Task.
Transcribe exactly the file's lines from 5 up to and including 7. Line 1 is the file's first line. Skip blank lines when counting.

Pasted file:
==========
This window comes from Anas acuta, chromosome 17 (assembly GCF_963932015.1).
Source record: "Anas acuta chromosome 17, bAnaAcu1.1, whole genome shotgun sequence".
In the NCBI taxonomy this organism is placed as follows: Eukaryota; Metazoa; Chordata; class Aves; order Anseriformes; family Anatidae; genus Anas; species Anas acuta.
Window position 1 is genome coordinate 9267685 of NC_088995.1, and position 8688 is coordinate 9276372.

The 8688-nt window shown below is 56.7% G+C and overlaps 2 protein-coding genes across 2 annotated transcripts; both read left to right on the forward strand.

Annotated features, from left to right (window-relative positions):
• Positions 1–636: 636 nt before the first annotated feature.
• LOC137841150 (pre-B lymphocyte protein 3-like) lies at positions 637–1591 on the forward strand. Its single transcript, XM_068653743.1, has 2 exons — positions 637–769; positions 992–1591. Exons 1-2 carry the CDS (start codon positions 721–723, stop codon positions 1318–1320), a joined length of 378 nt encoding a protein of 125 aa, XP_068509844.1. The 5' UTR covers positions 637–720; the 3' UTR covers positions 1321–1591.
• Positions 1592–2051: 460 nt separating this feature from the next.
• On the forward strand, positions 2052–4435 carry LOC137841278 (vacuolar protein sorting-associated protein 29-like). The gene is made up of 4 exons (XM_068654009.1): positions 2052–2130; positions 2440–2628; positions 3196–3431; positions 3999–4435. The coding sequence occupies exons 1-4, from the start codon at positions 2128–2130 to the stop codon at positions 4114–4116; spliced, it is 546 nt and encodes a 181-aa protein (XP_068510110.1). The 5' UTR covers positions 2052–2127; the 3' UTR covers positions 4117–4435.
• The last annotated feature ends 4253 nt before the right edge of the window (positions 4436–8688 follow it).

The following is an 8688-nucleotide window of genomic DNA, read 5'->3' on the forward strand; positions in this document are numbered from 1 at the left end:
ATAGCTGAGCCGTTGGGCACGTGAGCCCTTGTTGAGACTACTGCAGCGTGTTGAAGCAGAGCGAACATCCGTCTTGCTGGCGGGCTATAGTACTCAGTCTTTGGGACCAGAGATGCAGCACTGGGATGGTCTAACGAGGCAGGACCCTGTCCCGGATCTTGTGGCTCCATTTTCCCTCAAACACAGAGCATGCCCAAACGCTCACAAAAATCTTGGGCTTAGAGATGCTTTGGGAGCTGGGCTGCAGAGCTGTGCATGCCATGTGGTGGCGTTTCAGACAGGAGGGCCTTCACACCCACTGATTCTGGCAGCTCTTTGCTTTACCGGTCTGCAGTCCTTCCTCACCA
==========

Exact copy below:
The 8688-nt window shown below is 56.7% G+C and overlaps 2 protein-coding genes across 2 annotated transcripts; both read left to right on the forward strand.

Annotated features, from left to right (window-relative positions):
• Positions 1–636: 636 nt before the first annotated feature.